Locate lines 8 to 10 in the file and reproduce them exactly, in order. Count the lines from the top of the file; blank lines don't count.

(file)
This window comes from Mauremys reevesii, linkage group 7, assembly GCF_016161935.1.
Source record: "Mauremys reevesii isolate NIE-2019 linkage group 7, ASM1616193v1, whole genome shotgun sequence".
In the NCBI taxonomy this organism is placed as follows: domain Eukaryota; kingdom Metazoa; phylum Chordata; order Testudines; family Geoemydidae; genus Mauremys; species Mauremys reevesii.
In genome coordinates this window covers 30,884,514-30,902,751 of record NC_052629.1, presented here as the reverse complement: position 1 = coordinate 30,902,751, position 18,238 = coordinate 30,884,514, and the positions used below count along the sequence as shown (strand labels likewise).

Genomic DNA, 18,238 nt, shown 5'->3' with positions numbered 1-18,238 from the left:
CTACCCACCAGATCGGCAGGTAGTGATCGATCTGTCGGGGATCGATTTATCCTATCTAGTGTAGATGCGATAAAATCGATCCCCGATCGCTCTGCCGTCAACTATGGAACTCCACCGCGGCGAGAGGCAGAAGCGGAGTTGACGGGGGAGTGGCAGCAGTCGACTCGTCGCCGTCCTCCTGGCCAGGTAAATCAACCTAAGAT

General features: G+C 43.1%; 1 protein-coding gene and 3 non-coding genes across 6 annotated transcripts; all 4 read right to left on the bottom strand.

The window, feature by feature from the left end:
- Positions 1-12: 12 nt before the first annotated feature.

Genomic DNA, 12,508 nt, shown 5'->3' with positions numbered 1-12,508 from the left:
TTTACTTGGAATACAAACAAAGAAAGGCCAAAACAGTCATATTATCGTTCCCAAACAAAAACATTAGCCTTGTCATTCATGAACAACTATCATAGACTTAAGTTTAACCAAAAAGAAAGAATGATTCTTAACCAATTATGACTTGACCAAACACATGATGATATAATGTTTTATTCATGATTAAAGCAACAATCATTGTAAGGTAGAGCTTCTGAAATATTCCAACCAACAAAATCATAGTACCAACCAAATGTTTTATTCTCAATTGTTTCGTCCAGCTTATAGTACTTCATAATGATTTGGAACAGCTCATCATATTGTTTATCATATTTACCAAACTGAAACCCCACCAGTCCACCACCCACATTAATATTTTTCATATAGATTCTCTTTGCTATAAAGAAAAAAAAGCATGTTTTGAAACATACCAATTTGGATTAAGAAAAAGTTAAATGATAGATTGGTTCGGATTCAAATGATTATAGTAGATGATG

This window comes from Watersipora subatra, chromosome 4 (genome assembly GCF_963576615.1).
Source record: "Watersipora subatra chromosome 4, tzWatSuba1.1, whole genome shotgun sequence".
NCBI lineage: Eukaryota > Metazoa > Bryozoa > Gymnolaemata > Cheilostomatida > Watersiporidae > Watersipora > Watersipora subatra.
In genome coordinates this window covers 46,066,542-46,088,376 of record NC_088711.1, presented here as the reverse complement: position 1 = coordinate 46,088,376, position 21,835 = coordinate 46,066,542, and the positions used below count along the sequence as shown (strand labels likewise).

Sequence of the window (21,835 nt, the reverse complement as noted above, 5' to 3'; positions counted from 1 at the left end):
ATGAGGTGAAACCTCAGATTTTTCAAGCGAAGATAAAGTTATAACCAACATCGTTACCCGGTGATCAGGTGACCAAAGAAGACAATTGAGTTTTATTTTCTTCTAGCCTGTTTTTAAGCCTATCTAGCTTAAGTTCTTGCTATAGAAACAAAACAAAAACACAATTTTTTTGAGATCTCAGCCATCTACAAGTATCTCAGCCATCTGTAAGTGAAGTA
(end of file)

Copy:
The window, feature by feature from the left end:
- Positions 1-12: 12 nt before the first annotated feature.

Genomic DNA, 12,508 nt, shown 5'->3' with positions numbered 1-12,508 from the left: